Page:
I would like to know if iCloud uses client-side encryption i.e. all data is encrypted on client side and even Apple can't decrypt the data and read it.
Is this true for iCloud?
Apple securely transmits and stores the data to the cloud by using secure tokens for authentication - as officially stated in the iCloud security and privacy overview1 and the iCloud design guide2.
Apple also states they they will "never provide encryption keys to any third parties", which of course is not entirely true due to the Patriot Act3.
ArsTechnica states that Apple holds a master encryption key4 and is able to unencrypt any personal data - i.e. also for government requests. "This includes contacts, notes, unencrypted e-mails, application preferences, Safari bookmarks, calendars, and reminders." The data is only encrypted during transit and again when stored on Apple's servers. This is a necessity if Apple wants to provide browser access to iCloud data.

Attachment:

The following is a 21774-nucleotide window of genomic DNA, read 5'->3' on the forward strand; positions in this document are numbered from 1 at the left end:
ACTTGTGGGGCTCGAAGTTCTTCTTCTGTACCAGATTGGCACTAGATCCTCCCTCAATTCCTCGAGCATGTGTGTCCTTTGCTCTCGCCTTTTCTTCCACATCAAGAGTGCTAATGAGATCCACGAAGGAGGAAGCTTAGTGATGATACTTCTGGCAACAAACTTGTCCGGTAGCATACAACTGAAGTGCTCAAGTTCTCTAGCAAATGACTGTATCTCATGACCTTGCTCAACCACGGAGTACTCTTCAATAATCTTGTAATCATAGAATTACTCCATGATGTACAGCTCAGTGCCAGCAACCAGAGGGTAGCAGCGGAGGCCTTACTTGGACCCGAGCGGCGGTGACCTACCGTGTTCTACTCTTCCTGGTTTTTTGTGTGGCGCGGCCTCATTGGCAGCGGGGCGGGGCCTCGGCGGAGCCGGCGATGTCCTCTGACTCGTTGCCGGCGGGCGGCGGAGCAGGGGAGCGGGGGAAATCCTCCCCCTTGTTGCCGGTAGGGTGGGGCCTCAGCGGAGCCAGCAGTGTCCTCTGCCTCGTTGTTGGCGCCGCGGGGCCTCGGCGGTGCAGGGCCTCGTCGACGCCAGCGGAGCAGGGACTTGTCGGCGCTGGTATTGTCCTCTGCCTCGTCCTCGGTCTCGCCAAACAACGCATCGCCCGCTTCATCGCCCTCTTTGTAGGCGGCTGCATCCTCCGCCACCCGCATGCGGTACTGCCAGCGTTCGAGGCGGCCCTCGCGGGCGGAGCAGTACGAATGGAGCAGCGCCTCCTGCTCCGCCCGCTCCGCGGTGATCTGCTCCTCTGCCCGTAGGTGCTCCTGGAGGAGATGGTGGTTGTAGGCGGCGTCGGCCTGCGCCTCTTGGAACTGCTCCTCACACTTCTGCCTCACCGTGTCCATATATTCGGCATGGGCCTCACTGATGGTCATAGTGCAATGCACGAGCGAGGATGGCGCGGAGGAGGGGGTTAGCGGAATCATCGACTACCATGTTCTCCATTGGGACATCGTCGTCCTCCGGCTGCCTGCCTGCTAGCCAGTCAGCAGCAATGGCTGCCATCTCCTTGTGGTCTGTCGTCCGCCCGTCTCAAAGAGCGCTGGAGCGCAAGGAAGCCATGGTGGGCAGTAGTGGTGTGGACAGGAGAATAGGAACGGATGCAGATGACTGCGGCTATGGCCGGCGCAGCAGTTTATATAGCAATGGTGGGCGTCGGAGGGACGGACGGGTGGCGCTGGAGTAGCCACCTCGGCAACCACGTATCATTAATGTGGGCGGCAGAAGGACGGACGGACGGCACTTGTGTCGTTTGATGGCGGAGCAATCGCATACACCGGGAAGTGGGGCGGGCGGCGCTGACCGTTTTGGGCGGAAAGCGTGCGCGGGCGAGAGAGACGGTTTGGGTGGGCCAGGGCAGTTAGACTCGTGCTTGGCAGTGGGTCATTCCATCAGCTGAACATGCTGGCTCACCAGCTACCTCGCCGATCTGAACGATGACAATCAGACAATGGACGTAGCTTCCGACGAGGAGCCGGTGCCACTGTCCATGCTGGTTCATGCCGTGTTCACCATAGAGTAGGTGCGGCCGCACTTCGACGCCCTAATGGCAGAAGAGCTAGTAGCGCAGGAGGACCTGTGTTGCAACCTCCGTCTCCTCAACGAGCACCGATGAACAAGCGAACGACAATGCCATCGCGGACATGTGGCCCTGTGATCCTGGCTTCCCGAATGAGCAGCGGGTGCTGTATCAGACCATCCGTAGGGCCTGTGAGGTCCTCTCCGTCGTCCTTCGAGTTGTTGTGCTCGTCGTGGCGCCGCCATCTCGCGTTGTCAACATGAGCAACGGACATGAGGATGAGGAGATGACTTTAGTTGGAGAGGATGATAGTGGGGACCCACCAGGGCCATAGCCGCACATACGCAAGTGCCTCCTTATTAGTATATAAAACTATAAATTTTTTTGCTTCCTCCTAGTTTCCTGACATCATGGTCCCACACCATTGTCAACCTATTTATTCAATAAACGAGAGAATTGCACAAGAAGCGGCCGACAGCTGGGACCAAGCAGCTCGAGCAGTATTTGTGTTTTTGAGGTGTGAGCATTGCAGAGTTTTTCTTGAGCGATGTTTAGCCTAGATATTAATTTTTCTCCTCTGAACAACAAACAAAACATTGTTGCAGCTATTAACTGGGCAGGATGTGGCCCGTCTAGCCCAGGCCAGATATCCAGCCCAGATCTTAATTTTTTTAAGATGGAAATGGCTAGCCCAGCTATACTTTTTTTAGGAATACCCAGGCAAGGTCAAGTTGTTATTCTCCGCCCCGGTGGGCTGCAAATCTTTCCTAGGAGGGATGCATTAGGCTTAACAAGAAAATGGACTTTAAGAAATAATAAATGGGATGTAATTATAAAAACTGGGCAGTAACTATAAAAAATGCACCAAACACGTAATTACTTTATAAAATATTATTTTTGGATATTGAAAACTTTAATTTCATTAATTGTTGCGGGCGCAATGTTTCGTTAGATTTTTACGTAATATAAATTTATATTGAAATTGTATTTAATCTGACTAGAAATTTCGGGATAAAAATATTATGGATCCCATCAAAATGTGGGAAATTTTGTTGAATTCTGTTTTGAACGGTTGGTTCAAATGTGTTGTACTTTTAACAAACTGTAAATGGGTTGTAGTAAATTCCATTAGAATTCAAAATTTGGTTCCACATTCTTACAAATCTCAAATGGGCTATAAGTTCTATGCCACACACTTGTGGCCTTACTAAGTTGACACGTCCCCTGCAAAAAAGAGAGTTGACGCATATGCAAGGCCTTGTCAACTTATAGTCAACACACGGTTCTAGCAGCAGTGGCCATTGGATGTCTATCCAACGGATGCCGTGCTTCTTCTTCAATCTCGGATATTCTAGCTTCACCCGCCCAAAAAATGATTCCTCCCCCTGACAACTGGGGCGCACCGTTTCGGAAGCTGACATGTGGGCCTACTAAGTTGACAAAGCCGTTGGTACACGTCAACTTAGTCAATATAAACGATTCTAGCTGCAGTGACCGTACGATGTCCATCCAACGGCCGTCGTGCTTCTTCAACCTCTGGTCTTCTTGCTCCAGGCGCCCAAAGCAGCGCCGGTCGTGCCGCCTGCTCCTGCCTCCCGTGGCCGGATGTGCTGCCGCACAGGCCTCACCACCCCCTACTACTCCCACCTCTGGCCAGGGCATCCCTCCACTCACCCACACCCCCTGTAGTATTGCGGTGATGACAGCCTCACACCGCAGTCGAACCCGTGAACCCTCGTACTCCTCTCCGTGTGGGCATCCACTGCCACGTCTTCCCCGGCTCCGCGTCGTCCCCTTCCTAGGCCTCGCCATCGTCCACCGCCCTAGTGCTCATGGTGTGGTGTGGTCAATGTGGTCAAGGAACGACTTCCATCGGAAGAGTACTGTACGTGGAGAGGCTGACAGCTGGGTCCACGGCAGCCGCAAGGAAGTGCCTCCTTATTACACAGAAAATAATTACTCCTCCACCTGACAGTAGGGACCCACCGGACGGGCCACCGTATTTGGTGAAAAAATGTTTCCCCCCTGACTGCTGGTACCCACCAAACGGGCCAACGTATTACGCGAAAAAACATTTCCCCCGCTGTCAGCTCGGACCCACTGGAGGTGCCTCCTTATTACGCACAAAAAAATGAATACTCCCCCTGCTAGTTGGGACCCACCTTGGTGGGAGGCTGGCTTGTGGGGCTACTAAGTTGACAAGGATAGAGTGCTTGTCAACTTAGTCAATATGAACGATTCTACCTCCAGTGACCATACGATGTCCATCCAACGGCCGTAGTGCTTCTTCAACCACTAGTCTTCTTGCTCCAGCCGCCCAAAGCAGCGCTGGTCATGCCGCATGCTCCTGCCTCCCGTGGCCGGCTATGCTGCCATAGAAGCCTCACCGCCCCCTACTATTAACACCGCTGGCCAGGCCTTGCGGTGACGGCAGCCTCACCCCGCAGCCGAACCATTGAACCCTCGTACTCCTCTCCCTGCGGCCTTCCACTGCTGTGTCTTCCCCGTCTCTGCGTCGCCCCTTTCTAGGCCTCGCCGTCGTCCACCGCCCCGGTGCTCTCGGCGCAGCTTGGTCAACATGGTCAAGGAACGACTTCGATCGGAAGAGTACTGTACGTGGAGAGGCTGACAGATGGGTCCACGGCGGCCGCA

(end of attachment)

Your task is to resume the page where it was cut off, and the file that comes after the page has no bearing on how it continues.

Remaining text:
The Electronic Frontier Foundation notes5 that Apple is not inclined to be transparent about government requests.
As far as I understand the concept of client-side encryption, it suggests that all encryption must happen by the client as keys are not stored on the server (zero-knowledge policy).
Because Apple encrypts the data itself on the server for browser access it must store a key. Hence this is no client-side encryption.
1 - http://support.apple.com/kb/HT4865
2 - https://developer.apple.com/library/.../iCloudDesignGuide
3 - http://en.wikipedia.org/wiki/Patriot_act
4 - http://arstechnica.com/...apple-holds-the-master-key.../
5 - https://www.eff.org/pages/who-has-your-back/